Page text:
Short on time? This class is available HERE as a Fast Class, exclusively for Creator Pass subscribers.


  • Select the best typefaces for your design
  • Work efficiently with OpenType
  • Think and approach projects like a type designer
  • Identify and remedy common type crimes


Typography is an essential element of design: it should communicate your message effectively, and with purpose. Yet, even professional graphic designers can lack the “eye” and deeper understanding of type aesthetics.

In Typography Fundamentals, author, educator, and expert Ilene Strizver teaches you how to take full advantage of the power of type. You’ll learn not only the fundamentals of typographic design, but also how to “see” type through new eyes - all to make more sophisticated type choices that will open doors and set your work apart.

With your enrollment in Ilene’s class, you’ll also receive access to a webinar hosted by renowned designer Gerard Huerta.

Check out Ilene’s related course, Advanced Typography: Fine Tuning & Finessing.


This class is designed for creative professionals of all levels working with type, whether you are brand new, or just want to build on your existing knowledge and fill in the gaps. In-house design teams, web developers, motion graphic designers, recent graduates, freelancers and illustrators working with type: don’t miss your chance to learn from one of the most respected educators in the field.


Ilene Strizver, founder of The Type Studio is a noted typographic educator, consultant, designer and writer. She specializes in all aspect of visual communication, from the aesthetic to the technical. Ilene has written and lectured extensively on type and typographic design to both students and professionals in the field. Ilene formerly was the Director of Typeface Development for International Typeface Corporation (ITC) where she developed more than 300 text and display typefaces with such respected and world-renowned type designers as Sumner Stone, Erik Spiekermann, Jill Bell, Jim Parkinson, Tim Donaldson, and the late Phill Grimshaw. She “cut her typographic teeth” by working on Upper and Lowercase (U&lc) and other type projects with such legendary icons as Ed Benguiat, Aaron Burns and Herb Lubalin. Her clients include Monotype Imaging Corporation, International Typeface Corporation (ITC), Adobe, Linotype, Time Inc., Whole Foods, Harlequin Books, Somerset Entertainment, Integrated Marketing, Parents Magazine, MeadWestvaco, Nationwide Insurance, Life is good, and Johnson & Johnson. Ilene authors the popular column TypeTalk for, as well as fy(t)i For Your Typographic Information and the Fontology series for Her book, Type Rules! The designer’s guide to professional typography, 4th edition has received numerous accolades from the type and design community. She publishes the popular FREE enewsletter, All Things Typographic, and conducts her widely acclaimed Gourmet Typography workshops internationally. Ilene is an adjunct instructor at School of Visual Arts in NYC. Connect with Ilene online: | Book: Type Rules! The Designer’s Guide to Professional Typography | Facebook | Twitter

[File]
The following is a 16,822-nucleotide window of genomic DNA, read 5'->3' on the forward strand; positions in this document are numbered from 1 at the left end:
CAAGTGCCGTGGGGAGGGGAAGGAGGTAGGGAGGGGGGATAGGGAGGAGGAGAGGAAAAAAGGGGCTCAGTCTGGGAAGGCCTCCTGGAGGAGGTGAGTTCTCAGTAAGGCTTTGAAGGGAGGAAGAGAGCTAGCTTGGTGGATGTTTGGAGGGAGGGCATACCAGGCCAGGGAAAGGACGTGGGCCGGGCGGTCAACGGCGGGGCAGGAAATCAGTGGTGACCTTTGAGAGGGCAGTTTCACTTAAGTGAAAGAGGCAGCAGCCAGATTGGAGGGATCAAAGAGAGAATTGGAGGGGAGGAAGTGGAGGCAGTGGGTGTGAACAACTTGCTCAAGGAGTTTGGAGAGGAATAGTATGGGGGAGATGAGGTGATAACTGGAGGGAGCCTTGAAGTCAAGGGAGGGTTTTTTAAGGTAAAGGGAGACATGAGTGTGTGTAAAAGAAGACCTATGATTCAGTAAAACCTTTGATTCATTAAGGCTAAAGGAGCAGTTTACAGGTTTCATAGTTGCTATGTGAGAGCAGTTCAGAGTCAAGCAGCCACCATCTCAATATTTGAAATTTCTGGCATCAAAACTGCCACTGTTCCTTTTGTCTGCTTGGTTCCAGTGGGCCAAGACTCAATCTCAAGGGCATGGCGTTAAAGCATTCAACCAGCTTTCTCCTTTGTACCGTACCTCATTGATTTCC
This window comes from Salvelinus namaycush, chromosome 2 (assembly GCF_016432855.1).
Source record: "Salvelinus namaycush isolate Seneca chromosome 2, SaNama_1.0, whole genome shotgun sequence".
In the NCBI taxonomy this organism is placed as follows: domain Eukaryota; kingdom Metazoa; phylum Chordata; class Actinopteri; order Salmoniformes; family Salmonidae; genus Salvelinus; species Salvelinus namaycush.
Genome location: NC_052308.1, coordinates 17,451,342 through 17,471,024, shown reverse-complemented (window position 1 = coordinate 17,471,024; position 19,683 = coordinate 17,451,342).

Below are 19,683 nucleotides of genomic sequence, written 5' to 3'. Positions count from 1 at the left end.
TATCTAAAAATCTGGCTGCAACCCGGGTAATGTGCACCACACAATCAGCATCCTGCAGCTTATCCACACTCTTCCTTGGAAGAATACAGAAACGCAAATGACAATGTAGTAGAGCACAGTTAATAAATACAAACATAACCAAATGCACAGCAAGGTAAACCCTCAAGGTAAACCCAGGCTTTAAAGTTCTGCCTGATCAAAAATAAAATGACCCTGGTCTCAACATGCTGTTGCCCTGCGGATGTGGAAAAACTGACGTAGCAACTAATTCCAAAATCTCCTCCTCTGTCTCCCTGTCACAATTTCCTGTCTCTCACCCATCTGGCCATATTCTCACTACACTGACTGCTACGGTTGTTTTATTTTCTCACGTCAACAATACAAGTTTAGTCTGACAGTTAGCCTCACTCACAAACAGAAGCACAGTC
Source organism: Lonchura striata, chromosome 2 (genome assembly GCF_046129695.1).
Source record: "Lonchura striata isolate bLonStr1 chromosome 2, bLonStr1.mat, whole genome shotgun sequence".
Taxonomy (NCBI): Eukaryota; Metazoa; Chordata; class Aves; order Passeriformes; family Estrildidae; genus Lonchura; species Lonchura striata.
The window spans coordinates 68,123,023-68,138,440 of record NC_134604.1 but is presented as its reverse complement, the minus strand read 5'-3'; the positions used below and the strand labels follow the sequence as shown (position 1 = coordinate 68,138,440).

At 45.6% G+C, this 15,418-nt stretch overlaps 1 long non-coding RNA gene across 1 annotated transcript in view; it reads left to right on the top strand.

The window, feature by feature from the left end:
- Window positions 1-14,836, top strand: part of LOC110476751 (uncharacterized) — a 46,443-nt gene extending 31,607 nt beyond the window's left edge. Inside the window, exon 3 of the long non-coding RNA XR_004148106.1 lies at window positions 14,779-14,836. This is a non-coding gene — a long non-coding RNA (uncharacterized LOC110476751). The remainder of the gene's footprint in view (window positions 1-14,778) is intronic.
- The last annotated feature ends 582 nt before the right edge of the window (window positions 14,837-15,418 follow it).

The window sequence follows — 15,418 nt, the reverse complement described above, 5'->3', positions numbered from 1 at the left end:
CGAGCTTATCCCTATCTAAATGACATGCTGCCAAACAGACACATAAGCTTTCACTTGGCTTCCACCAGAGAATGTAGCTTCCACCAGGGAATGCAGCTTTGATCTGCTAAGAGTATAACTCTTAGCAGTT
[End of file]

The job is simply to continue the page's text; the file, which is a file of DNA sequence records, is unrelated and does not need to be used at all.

a Creativelive Student

Ilene's courses on Typography are jam-packed with excellent information that will elevate the quality of your work in print. She knows what's current, but also what's important in long-time standards, and why. Just an incredible amount of information! you will enjoy watching, but you will want to purchase because of the sheer amount of useful content.

a Creativelive Student

This course is packed full of the answers to questions I've had at the back of my mind for a long time. Ilene teaches with great clarity, her material is well organised, and she teaches at a good pace - with a bit of humor to lighten it up. I found it really useful.


This course taught me very well about Typography. I knew almost nothing before taking it (I barely understood then the difference between Serif and Sans-Serif...). And now, I feel that I really understand a lot. It is a very good starter to learn when, how and why to use type. Plus, Ilene is a great teacher with a big sense of humor and a lot of experience in Typography. A must have for everyone who want to understand something about types and fonts.